Day 6

Canadian mockumentary New Eden breaks the glass ceiling on female-led cults

What happens when two former members of an oppressive male cult decide to found their own women-run version? That's the premise of the new Canadian true crime mockumentary series New Eden.

The fictional comedy series imagines an ill-fated effort to build a cult for women — by women

A still image from Crave of its new mockumentary series New Eden. The fictional show follows 2 women cult leaders-turned-convicts, as they are interviewed about New Eden for the first time in a decade, according to Crave. (Crave/Twitter)

Originally published Jan. 3, 2020.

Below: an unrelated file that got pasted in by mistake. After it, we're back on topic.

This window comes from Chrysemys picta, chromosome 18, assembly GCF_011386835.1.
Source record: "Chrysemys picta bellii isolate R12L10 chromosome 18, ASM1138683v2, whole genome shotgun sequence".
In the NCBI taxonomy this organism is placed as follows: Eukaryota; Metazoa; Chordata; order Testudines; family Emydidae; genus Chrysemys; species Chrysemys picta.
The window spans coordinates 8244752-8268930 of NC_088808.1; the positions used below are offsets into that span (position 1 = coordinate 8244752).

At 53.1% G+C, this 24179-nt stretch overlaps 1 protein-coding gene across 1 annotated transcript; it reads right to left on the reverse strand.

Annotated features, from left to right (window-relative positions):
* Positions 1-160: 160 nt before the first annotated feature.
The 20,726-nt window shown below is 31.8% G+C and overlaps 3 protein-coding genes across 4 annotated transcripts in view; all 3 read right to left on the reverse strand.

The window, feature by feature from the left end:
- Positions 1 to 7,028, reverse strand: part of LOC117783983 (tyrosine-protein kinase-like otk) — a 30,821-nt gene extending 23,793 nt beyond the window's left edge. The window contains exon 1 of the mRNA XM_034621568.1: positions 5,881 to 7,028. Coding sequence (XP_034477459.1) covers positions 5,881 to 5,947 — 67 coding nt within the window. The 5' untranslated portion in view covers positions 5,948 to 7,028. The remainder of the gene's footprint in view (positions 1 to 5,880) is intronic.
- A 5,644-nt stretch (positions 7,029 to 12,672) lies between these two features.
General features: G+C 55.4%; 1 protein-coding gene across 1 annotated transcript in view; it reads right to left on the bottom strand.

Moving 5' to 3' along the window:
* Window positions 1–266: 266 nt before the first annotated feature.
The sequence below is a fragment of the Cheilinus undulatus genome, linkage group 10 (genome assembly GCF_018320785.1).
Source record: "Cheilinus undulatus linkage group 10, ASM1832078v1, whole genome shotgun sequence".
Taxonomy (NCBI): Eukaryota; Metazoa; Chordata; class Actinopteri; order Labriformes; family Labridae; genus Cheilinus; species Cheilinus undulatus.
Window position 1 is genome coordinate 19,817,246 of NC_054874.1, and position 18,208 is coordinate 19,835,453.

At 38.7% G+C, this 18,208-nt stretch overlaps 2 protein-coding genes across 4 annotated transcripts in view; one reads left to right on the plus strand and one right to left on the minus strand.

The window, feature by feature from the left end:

When Canadians Kayla Lorette and Evany Rosen set out to make their new true crime mockumentary series New Eden, the pair wanted to explore what it would be like if women ran a cult, instead of men.

The eight-part show now available on Crave follows two women convicts Katherine and Grace — played by Lorette and Rosen, respectively — as they're interviewed about their time as former cult leaders.

It may sound dark, but the off-the-wall exploration of true crime, gender and the court system is also a comedy. 

Day 6 host Brent Bambury spoke with Lorette and Rosen about the new show, which premiered on Crave on New Year's Day.

Here is part of their conversation.

New Eden starts out as this women's commune and it's supposed to be a space for sisterhood and female empowerment. But then neither Grace nor Katherine, your characters, seem to actually know what those things are or to particularly care about them. What is going on there?